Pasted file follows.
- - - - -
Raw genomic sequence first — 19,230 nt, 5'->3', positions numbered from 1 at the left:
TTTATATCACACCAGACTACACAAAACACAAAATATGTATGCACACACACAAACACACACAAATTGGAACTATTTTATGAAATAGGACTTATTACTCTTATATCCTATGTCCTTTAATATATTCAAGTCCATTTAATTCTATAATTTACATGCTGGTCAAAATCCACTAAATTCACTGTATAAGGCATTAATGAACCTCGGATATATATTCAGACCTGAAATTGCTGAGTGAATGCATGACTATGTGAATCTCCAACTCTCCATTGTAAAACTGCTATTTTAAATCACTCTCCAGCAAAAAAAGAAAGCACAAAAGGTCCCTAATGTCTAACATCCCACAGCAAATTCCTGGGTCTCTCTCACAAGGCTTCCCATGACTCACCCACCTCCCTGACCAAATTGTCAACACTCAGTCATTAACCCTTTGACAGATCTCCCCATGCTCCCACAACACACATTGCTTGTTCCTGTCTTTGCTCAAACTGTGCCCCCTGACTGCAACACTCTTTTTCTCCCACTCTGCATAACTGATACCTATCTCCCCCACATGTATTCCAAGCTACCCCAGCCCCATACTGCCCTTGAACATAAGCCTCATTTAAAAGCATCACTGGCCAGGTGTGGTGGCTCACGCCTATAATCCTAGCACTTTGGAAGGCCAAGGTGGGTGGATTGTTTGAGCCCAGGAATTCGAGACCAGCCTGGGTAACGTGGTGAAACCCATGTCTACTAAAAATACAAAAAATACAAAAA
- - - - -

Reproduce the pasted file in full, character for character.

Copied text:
Raw genomic sequence first — 19,230 nt, 5'->3', positions numbered from 1 at the left:
TTTATATCACACCAGACTACACAAAACACAAAATATGTATGCACACACACAAACACACACAAATTGGAACTATTTTATGAAATAGGACTTATTACTCTTATATCCTATGTCCTTTAATATATTCAAGTCCATTTAATTCTATAATTTACATGCTGGTCAAAATCCACTAAATTCACTGTATAAGGCATTAATGAACCTCGGATATATATTCAGACCTGAAATTGCTGAGTGAATGCATGACTATGTGAATCTCCAACTCTCCATTGTAAAACTGCTATTTTAAATCACTCTCCAGCAAAAAAAGAAAGCACAAAAGGTCCCTAATGTCTAACATCCCACAGCAAATTCCTGGGTCTCTCTCACAAGGCTTCCCATGACTCACCCACCTCCCTGACCAAATTGTCAACACTCAGTCATTAACCCTTTGACAGATCTCCCCATGCTCCCACAACACACATTGCTTGTTCCTGTCTTTGCTCAAACTGTGCCCCCTGACTGCAACACTCTTTTTCTCCCACTCTGCATAACTGATACCTATCTCCCCCACATGTATTCCAAGCTACCCCAGCCCCATACTGCCCTTGAACATAAGCCTCATTTAAAAGCATCACTGGCCAGGTGTGGTGGCTCACGCCTATAATCCTAGCACTTTGGAAGGCCAAGGTGGGTGGATTGTTTGAGCCCAGGAATTCGAGACCAGCCTGGGTAACGTGGTGAAACCCATGTCTACTAAAAATACAAAAAATACAAAAA